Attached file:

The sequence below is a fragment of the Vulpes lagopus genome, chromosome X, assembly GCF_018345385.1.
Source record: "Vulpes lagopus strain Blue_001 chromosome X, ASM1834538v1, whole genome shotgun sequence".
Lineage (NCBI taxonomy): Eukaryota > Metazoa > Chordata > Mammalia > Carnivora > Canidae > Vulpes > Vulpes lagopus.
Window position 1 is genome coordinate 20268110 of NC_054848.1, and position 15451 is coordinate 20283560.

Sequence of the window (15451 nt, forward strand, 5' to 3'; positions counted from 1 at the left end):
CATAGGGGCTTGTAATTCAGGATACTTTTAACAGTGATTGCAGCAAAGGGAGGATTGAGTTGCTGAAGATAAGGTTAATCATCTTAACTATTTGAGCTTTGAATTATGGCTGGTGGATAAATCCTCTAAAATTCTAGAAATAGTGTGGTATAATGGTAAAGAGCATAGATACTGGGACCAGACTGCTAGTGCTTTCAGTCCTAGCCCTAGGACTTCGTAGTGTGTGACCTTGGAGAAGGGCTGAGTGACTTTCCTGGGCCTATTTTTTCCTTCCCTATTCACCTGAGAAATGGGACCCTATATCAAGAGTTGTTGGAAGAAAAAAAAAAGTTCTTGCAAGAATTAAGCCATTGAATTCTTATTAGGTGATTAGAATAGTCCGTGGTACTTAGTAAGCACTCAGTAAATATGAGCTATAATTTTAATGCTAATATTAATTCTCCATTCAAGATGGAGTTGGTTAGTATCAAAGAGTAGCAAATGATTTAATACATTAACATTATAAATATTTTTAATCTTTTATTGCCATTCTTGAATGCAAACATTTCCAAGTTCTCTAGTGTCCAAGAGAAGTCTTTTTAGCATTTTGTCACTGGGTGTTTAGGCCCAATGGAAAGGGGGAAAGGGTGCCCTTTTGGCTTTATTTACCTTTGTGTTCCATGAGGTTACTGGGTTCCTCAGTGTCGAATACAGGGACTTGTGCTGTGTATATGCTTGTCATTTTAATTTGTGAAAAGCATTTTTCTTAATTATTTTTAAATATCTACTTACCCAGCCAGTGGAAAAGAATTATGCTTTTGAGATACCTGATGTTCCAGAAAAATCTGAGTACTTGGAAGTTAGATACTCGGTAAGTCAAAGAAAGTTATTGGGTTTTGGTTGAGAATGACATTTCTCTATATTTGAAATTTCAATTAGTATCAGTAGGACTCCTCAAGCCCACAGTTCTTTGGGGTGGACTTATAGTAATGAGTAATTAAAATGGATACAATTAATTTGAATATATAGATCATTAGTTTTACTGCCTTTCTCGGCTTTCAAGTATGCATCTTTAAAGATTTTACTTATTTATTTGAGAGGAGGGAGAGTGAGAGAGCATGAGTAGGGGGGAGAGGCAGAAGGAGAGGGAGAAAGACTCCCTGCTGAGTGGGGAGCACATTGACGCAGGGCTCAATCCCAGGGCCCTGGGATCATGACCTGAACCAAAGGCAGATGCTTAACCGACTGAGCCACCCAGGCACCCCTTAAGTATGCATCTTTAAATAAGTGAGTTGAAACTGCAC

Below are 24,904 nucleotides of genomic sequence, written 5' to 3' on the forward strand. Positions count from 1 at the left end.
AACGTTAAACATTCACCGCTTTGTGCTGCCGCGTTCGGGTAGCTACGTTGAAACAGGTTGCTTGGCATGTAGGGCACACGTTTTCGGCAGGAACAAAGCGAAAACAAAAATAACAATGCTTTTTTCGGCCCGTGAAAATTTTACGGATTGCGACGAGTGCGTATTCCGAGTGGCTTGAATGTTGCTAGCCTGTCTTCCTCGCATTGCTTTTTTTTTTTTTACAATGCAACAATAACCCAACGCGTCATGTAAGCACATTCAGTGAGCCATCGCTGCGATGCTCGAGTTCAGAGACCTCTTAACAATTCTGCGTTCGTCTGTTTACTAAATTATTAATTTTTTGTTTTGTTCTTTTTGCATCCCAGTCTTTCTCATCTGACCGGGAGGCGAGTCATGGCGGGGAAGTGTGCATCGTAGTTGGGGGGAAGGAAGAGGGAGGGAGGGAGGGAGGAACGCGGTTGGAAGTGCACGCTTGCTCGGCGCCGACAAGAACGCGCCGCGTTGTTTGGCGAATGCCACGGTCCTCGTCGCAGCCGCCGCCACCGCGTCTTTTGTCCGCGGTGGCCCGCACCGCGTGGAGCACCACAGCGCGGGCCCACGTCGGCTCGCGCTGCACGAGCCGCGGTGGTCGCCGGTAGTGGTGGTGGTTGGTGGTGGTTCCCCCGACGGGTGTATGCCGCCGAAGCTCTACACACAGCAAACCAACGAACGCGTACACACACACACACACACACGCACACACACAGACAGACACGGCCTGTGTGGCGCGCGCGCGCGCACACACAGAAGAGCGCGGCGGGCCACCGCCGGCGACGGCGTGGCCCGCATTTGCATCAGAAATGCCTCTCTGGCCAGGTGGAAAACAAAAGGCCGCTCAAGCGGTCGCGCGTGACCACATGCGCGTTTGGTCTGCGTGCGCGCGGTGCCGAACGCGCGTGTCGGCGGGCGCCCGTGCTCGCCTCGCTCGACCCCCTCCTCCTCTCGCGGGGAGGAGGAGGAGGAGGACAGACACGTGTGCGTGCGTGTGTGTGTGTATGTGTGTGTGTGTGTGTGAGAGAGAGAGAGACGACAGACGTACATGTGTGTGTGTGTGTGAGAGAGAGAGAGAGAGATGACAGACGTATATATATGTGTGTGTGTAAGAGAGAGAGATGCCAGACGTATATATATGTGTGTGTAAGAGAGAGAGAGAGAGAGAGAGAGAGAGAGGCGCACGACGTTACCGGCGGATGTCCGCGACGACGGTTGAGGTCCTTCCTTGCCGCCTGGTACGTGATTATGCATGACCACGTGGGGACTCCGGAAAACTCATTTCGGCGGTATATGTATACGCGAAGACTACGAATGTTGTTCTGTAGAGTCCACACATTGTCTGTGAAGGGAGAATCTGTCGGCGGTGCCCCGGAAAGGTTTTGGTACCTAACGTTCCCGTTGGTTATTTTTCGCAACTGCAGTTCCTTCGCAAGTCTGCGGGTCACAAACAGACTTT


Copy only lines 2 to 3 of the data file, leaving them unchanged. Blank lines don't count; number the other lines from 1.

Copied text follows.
Source record: "Vulpes lagopus strain Blue_001 chromosome X, ASM1834538v1, whole genome shotgun sequence".
Lineage (NCBI taxonomy): Eukaryota > Metazoa > Chordata > Mammalia > Carnivora > Canidae > Vulpes > Vulpes lagopus.